• Along with enhancing energy production, the nation also needs to cut Aggregate Technical and Commercial (AT&C) losses to below 12% by 2022, and below 10% by 2027; which by various estimates are around 20% at present in India’s case.
  • Enabling India to achieve this imperative is the smart grid, the first step of which, is the creation of Advanced Metering Infrastructure.

What are Smart Meters?

  • A smart meter is a digital one that replaces old analogue meters.
  • Digital meters can transmit energy consumption information back to the utility at much more frequent intervals and can potentially enable monitoring of consumption more accurately, thereby enabling more informed energy choices.
  • Smart meters can help discoms function smoothly, thanks to their ability to remotely “monitor and collect meter readings.”
  • Based on the GPRS technology, these meters will boost efficiency in billing and collection.
  • Smart meters measure and record consumer’s electricity usage at different times of the day and send this information to energy supplier through over-the-air communication technology.
  • Smart meters can also help discoms to:
  • reduce AT&C losses; Aggregate Technical & Commercial losses are combination of energy loss (Technical loss + Theft + inefficiency in billing) & commercial loss (Default in payment + inefficiency in collection).
  • improve their financial health,
  • incentivise energy conservation,
  • enhance ease of bill payments,
  • doing away with the paper bills,
  • reducing meter tampering by consumers, and
  • ensure billing accuracy by getting rid of manual errors in meter reading through web-based monitoring system.
  • EESL is also implementing smart prepaid meters under its smart metering programme.
  • Smart meters deployed [can] switch to prepaid mode with a remote button click.
  • ‘Smart’ metering also gives consumers the freedom to choose the supplier and rate as per their requirement.
  • Customers will also benefit from accurate bill readings, and real-time understanding of their electricity usage, catalysing a pan-India movement towards energy efficiency.

Smart Pre-paid Meters

  • The whole idea of a prepaid meter is to eliminate theft and prevent tampering.
  • Prepaid meters have been envisaged as one of the ways to turn around discoms by reducing their gap between the cost of power supply and revenue realised by ensuring timely payments from bulk consumers such as local civic bodies and state government departments.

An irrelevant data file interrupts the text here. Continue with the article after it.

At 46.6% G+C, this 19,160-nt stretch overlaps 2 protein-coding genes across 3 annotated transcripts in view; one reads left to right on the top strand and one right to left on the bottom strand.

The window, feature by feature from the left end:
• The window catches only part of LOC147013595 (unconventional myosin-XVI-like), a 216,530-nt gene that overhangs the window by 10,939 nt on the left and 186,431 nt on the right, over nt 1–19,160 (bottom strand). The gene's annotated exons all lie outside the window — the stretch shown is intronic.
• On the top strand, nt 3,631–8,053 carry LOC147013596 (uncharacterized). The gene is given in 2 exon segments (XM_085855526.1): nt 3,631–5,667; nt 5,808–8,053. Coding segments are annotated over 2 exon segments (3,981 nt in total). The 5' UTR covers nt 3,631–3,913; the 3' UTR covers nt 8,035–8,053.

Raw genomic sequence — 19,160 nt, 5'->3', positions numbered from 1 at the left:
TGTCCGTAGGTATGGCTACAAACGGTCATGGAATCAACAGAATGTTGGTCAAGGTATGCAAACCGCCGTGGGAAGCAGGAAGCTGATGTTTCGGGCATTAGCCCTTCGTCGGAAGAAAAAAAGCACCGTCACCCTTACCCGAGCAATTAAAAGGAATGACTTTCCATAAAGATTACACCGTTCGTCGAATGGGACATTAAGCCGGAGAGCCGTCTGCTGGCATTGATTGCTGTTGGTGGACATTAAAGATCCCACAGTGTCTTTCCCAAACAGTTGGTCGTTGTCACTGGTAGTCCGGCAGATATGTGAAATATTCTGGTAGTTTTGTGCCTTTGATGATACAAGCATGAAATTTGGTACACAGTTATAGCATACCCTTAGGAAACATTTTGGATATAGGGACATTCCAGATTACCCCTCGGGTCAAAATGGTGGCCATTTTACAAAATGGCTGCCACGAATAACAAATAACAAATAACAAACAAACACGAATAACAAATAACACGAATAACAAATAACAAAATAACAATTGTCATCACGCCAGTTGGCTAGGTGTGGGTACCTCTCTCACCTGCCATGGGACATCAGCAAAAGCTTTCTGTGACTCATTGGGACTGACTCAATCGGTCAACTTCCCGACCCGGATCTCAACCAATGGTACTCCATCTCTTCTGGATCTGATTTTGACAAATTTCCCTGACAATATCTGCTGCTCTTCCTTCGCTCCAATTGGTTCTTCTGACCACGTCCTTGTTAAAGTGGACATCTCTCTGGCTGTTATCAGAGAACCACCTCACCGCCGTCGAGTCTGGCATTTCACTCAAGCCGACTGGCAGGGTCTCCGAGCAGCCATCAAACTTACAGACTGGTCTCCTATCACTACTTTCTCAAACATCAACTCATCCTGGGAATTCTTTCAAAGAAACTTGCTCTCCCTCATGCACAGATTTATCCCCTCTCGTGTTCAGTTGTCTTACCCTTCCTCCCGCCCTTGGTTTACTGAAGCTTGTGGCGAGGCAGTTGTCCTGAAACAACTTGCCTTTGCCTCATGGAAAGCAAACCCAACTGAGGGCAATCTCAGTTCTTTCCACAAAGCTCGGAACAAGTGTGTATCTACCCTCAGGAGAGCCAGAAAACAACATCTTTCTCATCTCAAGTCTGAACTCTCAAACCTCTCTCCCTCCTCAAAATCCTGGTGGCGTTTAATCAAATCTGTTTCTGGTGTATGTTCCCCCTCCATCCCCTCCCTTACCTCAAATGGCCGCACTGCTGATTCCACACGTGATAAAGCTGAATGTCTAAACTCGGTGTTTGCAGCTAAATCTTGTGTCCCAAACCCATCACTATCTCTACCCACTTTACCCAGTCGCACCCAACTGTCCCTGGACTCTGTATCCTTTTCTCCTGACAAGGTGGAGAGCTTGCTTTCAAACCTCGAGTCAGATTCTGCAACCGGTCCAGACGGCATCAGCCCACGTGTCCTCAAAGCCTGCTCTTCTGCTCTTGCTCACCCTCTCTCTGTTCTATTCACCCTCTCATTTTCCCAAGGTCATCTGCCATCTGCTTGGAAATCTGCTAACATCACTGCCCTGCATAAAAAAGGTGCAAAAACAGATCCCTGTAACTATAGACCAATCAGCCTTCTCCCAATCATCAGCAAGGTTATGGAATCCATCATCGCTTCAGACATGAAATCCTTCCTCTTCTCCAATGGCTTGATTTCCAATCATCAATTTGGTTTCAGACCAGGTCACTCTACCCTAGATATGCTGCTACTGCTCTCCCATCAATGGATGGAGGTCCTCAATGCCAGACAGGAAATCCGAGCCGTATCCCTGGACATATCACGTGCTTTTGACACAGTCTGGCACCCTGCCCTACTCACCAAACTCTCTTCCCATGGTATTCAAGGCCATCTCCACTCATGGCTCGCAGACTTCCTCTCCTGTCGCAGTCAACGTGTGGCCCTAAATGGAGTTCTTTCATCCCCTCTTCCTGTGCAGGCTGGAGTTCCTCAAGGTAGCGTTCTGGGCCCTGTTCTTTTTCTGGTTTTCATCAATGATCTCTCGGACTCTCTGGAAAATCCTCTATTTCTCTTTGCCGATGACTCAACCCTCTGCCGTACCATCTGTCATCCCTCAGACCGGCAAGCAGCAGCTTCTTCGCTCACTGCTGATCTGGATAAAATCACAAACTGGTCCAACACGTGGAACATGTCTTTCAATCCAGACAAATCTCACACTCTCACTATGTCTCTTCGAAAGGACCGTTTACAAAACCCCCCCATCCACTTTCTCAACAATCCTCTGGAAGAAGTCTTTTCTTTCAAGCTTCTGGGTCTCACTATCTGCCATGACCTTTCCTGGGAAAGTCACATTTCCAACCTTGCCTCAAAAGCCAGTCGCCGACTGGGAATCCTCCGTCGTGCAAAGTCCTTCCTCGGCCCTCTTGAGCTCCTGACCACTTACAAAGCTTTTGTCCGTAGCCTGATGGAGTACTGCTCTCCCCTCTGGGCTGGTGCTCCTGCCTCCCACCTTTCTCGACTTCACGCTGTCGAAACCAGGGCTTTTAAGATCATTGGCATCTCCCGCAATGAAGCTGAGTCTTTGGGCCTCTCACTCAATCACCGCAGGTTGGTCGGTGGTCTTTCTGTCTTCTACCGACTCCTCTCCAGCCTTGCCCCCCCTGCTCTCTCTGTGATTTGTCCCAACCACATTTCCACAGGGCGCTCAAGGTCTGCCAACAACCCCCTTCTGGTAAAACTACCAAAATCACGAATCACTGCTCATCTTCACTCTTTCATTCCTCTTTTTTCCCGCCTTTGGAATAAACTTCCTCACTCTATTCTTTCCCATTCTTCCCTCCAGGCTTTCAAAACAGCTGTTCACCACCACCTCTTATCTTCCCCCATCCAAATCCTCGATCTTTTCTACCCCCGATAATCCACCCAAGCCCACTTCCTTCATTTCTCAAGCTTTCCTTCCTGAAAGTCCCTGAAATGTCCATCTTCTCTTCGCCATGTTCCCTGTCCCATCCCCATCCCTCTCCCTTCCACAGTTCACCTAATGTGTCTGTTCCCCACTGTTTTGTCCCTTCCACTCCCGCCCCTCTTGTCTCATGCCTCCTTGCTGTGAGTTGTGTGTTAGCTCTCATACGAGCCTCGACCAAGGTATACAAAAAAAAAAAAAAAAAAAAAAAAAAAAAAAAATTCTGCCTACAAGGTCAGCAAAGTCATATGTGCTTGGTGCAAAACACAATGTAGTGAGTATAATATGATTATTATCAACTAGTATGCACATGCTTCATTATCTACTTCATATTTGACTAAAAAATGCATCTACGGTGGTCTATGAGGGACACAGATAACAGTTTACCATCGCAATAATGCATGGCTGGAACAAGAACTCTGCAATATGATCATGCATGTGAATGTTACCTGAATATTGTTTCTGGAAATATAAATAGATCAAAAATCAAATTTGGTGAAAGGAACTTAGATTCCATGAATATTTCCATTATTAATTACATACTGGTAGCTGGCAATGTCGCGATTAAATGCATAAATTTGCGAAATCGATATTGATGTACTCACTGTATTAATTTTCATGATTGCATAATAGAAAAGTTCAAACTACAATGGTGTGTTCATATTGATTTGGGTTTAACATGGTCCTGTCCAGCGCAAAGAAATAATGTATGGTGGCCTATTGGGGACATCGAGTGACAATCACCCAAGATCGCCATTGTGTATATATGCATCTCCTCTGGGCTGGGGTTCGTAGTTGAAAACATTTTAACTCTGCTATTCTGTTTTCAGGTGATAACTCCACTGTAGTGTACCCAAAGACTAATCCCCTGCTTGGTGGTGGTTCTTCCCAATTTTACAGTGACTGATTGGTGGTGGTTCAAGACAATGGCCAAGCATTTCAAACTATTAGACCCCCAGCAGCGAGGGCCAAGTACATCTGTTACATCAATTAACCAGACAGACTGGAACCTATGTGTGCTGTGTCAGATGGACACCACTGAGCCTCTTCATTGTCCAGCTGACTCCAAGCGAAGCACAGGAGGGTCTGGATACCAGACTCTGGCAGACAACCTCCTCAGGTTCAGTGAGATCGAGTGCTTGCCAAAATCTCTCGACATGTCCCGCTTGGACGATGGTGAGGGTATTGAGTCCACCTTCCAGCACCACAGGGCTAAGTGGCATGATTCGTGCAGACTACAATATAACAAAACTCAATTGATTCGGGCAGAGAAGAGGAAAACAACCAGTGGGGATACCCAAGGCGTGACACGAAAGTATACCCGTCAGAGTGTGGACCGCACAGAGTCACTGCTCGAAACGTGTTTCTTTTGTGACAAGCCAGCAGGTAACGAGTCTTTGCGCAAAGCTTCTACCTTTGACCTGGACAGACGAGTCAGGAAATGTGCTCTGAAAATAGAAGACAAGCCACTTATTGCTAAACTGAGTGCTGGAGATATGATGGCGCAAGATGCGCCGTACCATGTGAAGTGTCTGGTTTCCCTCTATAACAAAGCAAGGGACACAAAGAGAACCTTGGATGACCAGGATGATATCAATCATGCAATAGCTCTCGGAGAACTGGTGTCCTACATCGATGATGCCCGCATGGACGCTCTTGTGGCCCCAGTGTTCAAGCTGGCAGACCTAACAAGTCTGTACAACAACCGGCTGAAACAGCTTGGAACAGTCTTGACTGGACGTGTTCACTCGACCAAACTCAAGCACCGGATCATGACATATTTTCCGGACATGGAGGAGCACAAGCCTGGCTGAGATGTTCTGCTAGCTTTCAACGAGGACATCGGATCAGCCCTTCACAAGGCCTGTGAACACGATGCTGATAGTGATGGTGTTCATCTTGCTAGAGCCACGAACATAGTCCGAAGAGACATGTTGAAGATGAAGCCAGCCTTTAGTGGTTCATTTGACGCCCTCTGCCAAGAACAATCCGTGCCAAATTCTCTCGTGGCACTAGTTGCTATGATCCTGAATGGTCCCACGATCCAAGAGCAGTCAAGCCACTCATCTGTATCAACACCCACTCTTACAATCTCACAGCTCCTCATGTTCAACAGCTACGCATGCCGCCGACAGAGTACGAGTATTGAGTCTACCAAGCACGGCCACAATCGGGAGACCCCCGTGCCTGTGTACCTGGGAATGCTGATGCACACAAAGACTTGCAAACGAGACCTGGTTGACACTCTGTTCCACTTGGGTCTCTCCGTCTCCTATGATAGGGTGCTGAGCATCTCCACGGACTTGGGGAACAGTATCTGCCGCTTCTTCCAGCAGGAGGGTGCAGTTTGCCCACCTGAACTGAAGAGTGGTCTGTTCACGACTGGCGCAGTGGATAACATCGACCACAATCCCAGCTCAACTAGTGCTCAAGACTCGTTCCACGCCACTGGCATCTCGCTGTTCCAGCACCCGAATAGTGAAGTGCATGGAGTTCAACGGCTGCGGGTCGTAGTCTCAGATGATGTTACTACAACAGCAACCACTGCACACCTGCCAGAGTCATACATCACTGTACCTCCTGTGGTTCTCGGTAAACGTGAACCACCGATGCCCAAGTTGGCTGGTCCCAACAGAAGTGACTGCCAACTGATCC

• Mounting dues of government departments have been a long-standing cause of concern, which is about 85% of the amount that discoms owed to power generators.
  • In cases of prepayment, the carrying costs will come down, leading to reduced requirement of working capital for discoms.
  • The National Electricity Policy, in 2005, had stated that the SERCs should encourage use of pre-paid meters.

Net metering

  • Net metering allows residential and commercial customers who generate their own electricity from solar power to feed electricity they do not use back into the grid.
  • If the home is net-metered, the electricity meter will run backwards to provide a credit against what electricity is consumed at night or other periods where the home’s electricity use exceeds the system’s output. Customers are only billed for their “net” energy use.
  • Typically, a solar power system produces more energy in summer and comparatively less energy in winter.

Municipal Energy Efficient Programme (MEEP)

  • As part of India’s Atal Mission for Rejuvenation and Urban Transformation (AMRUT), EESL is working with the Ministry of Housing and Urban Affairs to retrofit energy efficient pumps across 500 Smart Cities.
  • EESL will replace inefficient pumps in public water works and sewerage systems at no upfront cost to the municipal bodies.
  • The investment will be recovered from the savings in energy costs.
  • EESL is also aggregating demand for these pumps from Urban Local Bodies (ULBs) and leveraging the resulting economies of scale to bring down their cost, making them an even more attractive investment.

Buildings Energy Efficient Programme

  • Amidst rapid economic growth and urbanization, India’s buildings sector is anticipated to record the world’s fastest surge in energy consumption through 2040.
  • The sector consumes over a third of India’s electrical energy.
  • EESL’s Buildings Energy Efficiency Programme offers covers buildings of the government, industry, and institutions to implement and retrofit energy efficient appliances and systems at affordable prices.
  • EESL aims to bring energy efficiency solutions to 20,000 large government and private buildings by 2020.


  • Trigeneration is the simultaneous process of cooling, heating and power generation from only one fuel input.
  • Typically, gas-fired generators are used to produce electricity. The by-product is waste heat, which is then directed to absorption chillers and boilers for space cooling, hot water and related purposes.
  • India’s growing access to natural gas, a typical input for trigeneration systems and the cleanest burning hydrocarbon, will greatly enable wider adoption of trigeneration.


  • Replacing thermal energy: Using natural gas replaces dependence on coal, while nullifying the need for additional energy inputs for heat and cooling generation. Trigeneration systems can hence reduce an establishment’s greenhouse gas emissions by up to 50%.
  • Energy efficiency: Trigeneration plants enable up to 80% of primary energy to reach end use, as opposed to only 25% in conventional power plants. And, producing electricity on-site minimizes transmission losses from grid-sourced electricity.
  • Environmentally sustainable: Absorption chillers commonly use water or ammonia as a refrigerant, making trigeneration-based cooling a zero Ozone Depleting Potential and Global Warming Potential system.

C) Economy

6. In a world first, Indian carbon trader to come out with IPO (TH)